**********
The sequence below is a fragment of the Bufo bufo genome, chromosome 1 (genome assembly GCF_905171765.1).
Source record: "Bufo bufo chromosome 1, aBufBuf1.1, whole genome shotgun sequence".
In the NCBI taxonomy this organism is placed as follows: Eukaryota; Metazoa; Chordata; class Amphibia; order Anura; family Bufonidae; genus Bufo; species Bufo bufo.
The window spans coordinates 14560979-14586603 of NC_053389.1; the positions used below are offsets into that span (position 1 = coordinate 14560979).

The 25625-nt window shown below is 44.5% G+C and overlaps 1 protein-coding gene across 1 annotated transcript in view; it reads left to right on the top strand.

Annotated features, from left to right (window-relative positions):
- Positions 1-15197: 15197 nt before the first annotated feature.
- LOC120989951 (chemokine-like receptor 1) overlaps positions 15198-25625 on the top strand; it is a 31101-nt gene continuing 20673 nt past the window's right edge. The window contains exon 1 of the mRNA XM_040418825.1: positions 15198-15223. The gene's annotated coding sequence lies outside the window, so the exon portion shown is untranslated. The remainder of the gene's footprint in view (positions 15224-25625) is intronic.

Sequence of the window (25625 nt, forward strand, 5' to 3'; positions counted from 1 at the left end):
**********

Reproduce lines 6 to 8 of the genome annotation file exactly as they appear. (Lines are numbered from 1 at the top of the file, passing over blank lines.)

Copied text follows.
Annotated features, from left to right (window-relative positions):
- Positions 1-15197: 15197 nt before the first annotated feature.
- LOC120989951 (chemokine-like receptor 1) overlaps positions 15198-25625 on the top strand; it is a 31101-nt gene continuing 20673 nt past the window's right edge. The window contains exon 1 of the mRNA XM_040418825.1: positions 15198-15223. The gene's annotated coding sequence lies outside the window, so the exon portion shown is untranslated. The remainder of the gene's footprint in view (positions 15224-25625) is intronic.